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ShootMania Storm Preview


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Can Nadeo repeat the success of TrackMania in the FPS scene? Find out in our latest ShootMania preview.

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Published on Aug 3, 2012

Way before recharging health, last stand perks and gravity guns, there was a time when the PC FPS scene was about firing without reloading, rocket jumps to anywhere and vaporising the opposition rather than filling them with different sized pieces of lead.

It was a gaming-era when the allure of the online deathmatch wasn’t in unlocking customisation parts for your favourite firearm but instead in sprinting across the map while lining up one-shot-kills in an instagib showdown.

This is the type of multiplayer experience that Nadeo, the studio behind the excellent TrackMania series, is trying to rekindle.

As the first of three planned instalments that will be set in different environments, ShootMania Storm is a multiplayer-only FPS that’s focused entirely on the act of running, jumping and gunning your way to victory.

There are no classes or character customisation options to mull over – aside from adjusting the look of your back-mounted shield – and if the beta is any reflection of the final product, then the only guns you need master are a quick firing rocket launcher that has minimal splash damage, a sticky grenade launcher that equips automatically whenever you go underground and a laser that functions as a railgun.

You don’t even have to worry about health or ammo pickups. Your gun automatically recharges when left alone for a few seconds and if you take two hits from a rocket or one glance from a laser, you’ll disintegrate before respawning back in the action.

Some of the map creations are quite impressive.

This is the fundamental premise of the free-for-all Melee mode; where the winner is determined by the most hits scored rather than out-and-out kills.

But with eight official modes to choose from in addition to a comprehensive map editor, ShootMania lets you tailor the action without the need for prior modding experience. 

The simple map editor offers a basic Lego-style setup where you choose from a range of structures that neatly click together, whereas for players who like to build battlefields with a touch that’s more personal, the Advanced map editor starts you off with a variety of terrain editing tools and a blank canvas.

It’s an elegant system that builds upon the community nurturing focus of TrackMania, and although the beta was lacking the full range of map components for obvious reasons, it’ll be interesting to see what proves popular and what doesn’t when the full game finally releases.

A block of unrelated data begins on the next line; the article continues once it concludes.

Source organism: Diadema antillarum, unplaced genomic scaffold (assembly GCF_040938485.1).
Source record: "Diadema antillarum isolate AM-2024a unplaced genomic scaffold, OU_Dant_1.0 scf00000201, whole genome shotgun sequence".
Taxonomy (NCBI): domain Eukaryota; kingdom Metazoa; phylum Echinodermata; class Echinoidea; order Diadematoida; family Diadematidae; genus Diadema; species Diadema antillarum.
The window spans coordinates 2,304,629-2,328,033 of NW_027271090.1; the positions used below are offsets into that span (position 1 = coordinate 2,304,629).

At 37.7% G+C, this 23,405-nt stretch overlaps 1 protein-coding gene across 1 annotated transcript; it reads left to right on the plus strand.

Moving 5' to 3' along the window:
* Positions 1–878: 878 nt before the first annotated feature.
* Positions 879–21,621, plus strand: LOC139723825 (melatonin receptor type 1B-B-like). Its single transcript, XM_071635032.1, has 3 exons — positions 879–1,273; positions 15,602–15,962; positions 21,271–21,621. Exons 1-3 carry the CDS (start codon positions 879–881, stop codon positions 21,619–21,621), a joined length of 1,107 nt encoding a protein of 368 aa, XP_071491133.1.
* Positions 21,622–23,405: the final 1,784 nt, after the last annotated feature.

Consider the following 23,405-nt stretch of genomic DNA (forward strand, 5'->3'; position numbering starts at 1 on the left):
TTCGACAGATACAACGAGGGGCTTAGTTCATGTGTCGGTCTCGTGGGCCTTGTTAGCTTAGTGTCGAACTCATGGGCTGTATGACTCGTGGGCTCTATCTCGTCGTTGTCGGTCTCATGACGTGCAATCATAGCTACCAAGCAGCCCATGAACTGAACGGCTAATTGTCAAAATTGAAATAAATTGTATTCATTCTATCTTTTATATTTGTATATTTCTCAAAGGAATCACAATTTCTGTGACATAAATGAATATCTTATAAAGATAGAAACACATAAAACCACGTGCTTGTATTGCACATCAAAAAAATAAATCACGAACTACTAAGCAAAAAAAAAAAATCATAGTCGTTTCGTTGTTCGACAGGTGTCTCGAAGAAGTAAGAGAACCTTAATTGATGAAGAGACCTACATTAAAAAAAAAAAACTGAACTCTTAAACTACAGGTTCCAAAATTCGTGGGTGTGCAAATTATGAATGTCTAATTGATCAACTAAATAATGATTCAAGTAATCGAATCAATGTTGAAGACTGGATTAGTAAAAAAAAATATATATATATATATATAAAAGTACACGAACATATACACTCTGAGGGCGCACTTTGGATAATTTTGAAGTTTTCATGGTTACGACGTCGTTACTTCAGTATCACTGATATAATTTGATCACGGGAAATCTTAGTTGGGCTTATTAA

What we can say with some certainty, however, is that ShootMania is designed to be “e-Sports friendly” from the ground up. In particular, the Elite game mode pits one attacker armed with a laser and three armour points against three defenders equipped with rocket launchers.

Both sides can win by wiping out the opposition while the attacker can steal victory by capturing a flag post. It’s an easy mode to spectate as each game lasts exactly six rounds; each round lasts no longer than a minute; and the only character you need to focus on is the trigger happy attacker.

One of the community-created modes, called Sabotage, plays homage to Defuse in Counter-Strike and Search and Destroy in Call of Duty.

But while Elite is all about the three-on-three skirmishes, ShootMania can theoretically support up to 255 players on a single server. Given the limitations of modern bandwidth, its unlikely this lofty figure will be reached anytime soon, but as a reflection of Nadeo’s open-ended and forward-thinking approach to FPS development, it’s clear that ShootMania is built with longevity in mind.

We even got to play one match that hemmed us in with 70 other opponents on a player-created map. Suffice to say that dodging the ceaseless barrage of rocket fire was akin to playing Gradius from a cockpit perspective.

As it stands, ShootMania is shaping up to be a bouncy FPS that’s refreshingly light on gimmicks. There’s no single player element outside of making new maps, no onscreen gun to wave around menacingly and no fancy reload animations.

It’s just you, a hovering pair of crosshairs and a map full of online mouse warriors who want to vaporise each other with purple rockets and red lightning bolts.



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Summary: A strictly multiplayer-only FPS that ditches military realism for the Unreal Tournament-style thrills of railguns and launch pads. You can also build your own maps.
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